Bret Hart v. Mr. Perfect was next following a heated interview with both men. While it was obvious that they both respect each other’s wrestling abilities, these two titans of the ring threw in a few personal jabs as well as some paternal insults. The war of words quickly moved to ring where both men put on a great performance. This was easily the match of the night. Both men attempted their finishers unsuccessfully, and in the end Hart would reverse a small-package by Perfect to steal the match in a hard-fought battle.
Hulk Hogan (c) v. Yokozuna for the WWF World Heavyweight Championship was up next, which really surprised me. This match had the biggest star in the industry, and was for the most prestigious title in the company, yet it preceded an 8-man tag match and a match featuring Crush. I don’t know if Vinnie Mac was making a statement to Hogan or what, but I was really sprprised to this match at this point in the card. Moving beyond that, I love this match. I think Yokozuna was an extraordinary talent, and watching him in the ring with Hogan was a lot of fun. The match was very much in the typical Hogan style – Hogan gets his ass kicked for a bit before Hulking up and whipping tail – but had a few key differences that made this more entertaining than most Hogan matches. Hogan tried to get Yoko up for a slam, reminiscent of his Andre moment, multiple times. He failed every time. Also, after Hulking up and giving a great “YOU!” finger point, it took Hogan three big boots to put the big man down. After an atomic leg drop, Yokozuna shockingly kicks out of the Hulkster’s legendary finisher. Now, it’s been rumored that Hogan was not willing to do the job cleanly and lose the title to Yoko, so the crazy ending the WWF came up with was a Japenese camera man’s (reportedly Harvey Wippleman!) camera exploding and shooting a fireball into Hogan’s eyes which led to Yoko getting the pin and winning the title. I remember thinking that was nuts when I was a kid, and I still think it’s a crazy ending to a big match. I’m also jazzed that I no longer have to watch Hulk Hogan for a while.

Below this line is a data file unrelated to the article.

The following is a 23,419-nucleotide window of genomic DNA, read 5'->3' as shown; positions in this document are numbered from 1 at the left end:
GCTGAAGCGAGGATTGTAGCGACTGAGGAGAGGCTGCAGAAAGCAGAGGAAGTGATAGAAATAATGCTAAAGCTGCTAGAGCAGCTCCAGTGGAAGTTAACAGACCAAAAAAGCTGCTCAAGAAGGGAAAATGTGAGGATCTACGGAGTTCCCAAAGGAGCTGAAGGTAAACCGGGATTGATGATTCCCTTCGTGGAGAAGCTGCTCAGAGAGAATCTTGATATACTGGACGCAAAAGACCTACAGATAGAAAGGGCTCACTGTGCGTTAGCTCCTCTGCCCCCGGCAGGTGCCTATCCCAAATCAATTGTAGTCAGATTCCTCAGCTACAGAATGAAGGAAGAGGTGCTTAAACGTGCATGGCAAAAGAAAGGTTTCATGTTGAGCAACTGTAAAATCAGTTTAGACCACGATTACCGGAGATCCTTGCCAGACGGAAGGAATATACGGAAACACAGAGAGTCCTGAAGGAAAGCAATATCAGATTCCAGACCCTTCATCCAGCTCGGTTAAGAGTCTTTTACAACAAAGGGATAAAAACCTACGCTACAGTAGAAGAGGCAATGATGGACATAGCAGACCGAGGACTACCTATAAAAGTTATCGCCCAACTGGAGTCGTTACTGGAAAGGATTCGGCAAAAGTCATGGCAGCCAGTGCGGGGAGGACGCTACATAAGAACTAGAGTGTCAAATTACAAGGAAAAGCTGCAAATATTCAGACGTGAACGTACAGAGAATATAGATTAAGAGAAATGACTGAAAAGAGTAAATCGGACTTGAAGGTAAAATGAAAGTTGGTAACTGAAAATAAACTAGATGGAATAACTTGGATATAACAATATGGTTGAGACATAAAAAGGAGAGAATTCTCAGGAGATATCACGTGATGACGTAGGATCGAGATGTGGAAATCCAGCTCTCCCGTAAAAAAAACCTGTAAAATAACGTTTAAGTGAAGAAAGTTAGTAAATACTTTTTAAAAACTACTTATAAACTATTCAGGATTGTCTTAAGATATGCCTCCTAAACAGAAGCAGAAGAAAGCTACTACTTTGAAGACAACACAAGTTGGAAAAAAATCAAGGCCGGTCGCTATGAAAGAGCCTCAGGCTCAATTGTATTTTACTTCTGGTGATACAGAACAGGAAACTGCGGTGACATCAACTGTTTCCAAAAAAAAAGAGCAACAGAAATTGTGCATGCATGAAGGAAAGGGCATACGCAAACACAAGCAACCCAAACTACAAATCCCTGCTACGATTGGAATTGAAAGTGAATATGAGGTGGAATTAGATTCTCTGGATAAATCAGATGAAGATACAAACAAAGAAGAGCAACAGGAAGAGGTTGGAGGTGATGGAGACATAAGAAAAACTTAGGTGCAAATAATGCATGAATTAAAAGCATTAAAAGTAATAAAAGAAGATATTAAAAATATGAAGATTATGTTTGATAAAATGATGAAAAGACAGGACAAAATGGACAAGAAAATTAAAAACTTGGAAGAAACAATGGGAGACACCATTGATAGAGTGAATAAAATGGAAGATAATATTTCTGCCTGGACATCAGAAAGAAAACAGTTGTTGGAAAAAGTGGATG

Oh yeah, I also want to add that Yokozuna has an amazing belly-to-belly suplex.
The Steiner Brothers and Smoking Gunns v. The Headshrinkers and Money, Inc. was a throwaway match if I’ve ever seen one. Nobody impressed me in this stinker, which is weird because there are a number of great wrestlers involved in this match-up. In the end, Billy Gunn takes advantage of DiBiase’s arrogance and gains the win with a small package. Dumb.
Shawn Michaels (c) v. Crush for the Intercontinental Title was a pretty stupid match. My hate for Crush is well-documented, as is my love of Michaels. Unfortunately, my hate outweighs my love here and even with Diesel and some excellent power spots, this match was just not very exciting. I don’t even remember how it ends, though I’m fairly certain it involves Doink distracting Crush and nobody caring. At least Michaels retains.
The final match of the night was the King of the Ring final, Bret Hart v. Bam Bam Bigelow. Bigelow had received a bye after the Luger/Tatanka fight, so he was fresh while Bret was wrestling his third match of the night. This was another great match for both men and with the odds stacked against Hart it looked like Bam Bam was going to make history. Even with an advantage over Hart, Bigelow and his main-squeeze, Luna Vachon, used illegal tactics to gain a pinfall over the Excellence of Execution. Luckily, my main man Earl Hebner spotted the chair shot and restarted the match. After the restart, Hart eventually gains the pinfall to win the first King of the Ring tournament.
One of the real highlights of this PPV event did not take place in the ring, but rather during Hart’s coronation ceremony with “Mean” Gene Okerlund. Jerry “The King” Lawler came out and threw a few insults at Bret, claiming to be the real king of wrestling, before Bret told him he was nothing but a burger king. With Hart leading the crowd in a “burger king” chant, Lawler hit Hart with the scepter and continued to destroy Hart until the show went off the air. I thought this was great, as it began an entertaining feud that would last for years.
Quote of the Night: “He’s the 14th of 13 children.” – Bobby Heenan on Bret Hart
Reflections: King of the Ring was definitely a step up from Wrestlemania in terms of overall wrestling matches sheer excitement. While Wrestlemania may have had a bigger build-up, King of the Ring actually delivered where they needed to as opposed to Mania. This is a great show from this period in wrestling and you should do yourself a favor and at least check out the Bret Hart matches if you ever get the chance. Hopefully the rest of June can live up to the standards set at the PPV.